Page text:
For the foregoing reasons, we REVERSE the judgment entered by the district court and REMAND the matter for further proceedings consistent with this determination.
Plaintiff also brought pendent state court claims which were dismissed early on in the proceedings
Lombardi was Garber's immediate supervisor--Wilkins reported to Garber, who, in turn, reported to Lombardi, who then reported to Jakeway
That decision was affirmed by this Court in United States ex rel. Wilkins v. State of Ohio, 145 F.3d 1333, (6th Cir. 1998)
Wilkins admits that there is an identity of the causes of action in his two actions. Thus, it is undisputed that this element is satisfied
As to the third element, whether the claims in the FCA suit should have been brought in the First Amendment suit, Plaintiff briefly argues that although both cases could have been litigated in the same action, it is questionable whether they should have been litigated in the same case. We can summarily reject this argument. First, Wilkins cites to no case law to support the above distinction. Moreover, " [a] final judgment on the merits of an action precludes the parties or their privies from relitigating issues that were or could have been raised in that action." Federated Dep't Stores, Inc., v. Moitie, 452 U.S. 394, 398, 101 S. Ct. 2424, 2428, 69 L. Ed. 2d 103 (1981). Both the FCA and First Amendment actions clearly encompassed the same set of facts--whether Wilkins was wrongfully discharged for airing complaints about the misuse of funds and the Audit Office's contribution to that alleged abuse. It is clear to this panel that the Plaintiff advanced two separate theories in two separate suits before two different courts for one common set of facts. This is the exact situation which the doctrine of res judicata, by compelling litigants to bring all related claims in one suit, seeks to avoid. Westwood Chemical Co. v. Kulick, 656 F.2d 1224, 1229 (6th Cir. 1981). Thus, we are unable to comprehend how the actions could have been brought simultaneously but simply should not have been. To the contrary, Plaintiff's claims could have and should have been raised in the same suit.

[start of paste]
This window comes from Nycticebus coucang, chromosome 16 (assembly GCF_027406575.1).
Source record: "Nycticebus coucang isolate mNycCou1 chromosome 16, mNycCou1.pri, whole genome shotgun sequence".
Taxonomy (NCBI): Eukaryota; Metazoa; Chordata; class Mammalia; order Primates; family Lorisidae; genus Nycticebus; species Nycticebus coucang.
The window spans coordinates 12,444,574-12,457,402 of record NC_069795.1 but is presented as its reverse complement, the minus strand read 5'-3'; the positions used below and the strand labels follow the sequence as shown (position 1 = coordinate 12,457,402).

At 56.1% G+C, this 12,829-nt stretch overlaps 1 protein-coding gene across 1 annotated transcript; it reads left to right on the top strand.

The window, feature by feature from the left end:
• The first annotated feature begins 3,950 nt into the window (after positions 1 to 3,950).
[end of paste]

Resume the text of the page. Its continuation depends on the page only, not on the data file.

Section 3730(h) (the whistleblower provisions) of the FCA does not provide any guidance on applying the term "employer." United States ex rel. Lamar v. Burke, 894 F. Supp. 1345, 1347 (E.D. Mo. 1995). Thus, the district court in the FCA suit looked to cases construing Title VII, the ADEA and the ADA for instruction. Where necessary, we have joined the district court in consulting or relying on case law under Title VII, ADEA and ADA for resolution of this issue
A motion to dismiss for lack of subject matter jurisdiction does not operate as a dismissal on the merits. Rogers v. Stratton Industries, Inc., 798 F.2d 913, 917 (6th Cir. 1986). The rationale behind this is that merely because one court does not have jurisdiction over a dispute does not necessarily mean that another court is precluded from properly exercising jurisdiction over the matter. Id. Moreover, if a court does not have jurisdiction over a matter, it cannot properly reach the merits of the case. Id. In contrast, a dismissal for failure to state a claim under Rule 12(b) (6) is considered a dismissal on the merits. Id
Based on this determination, we find it unnecessary to address Plaintiff's remaining argument that Defendants acquiesced to claim splitting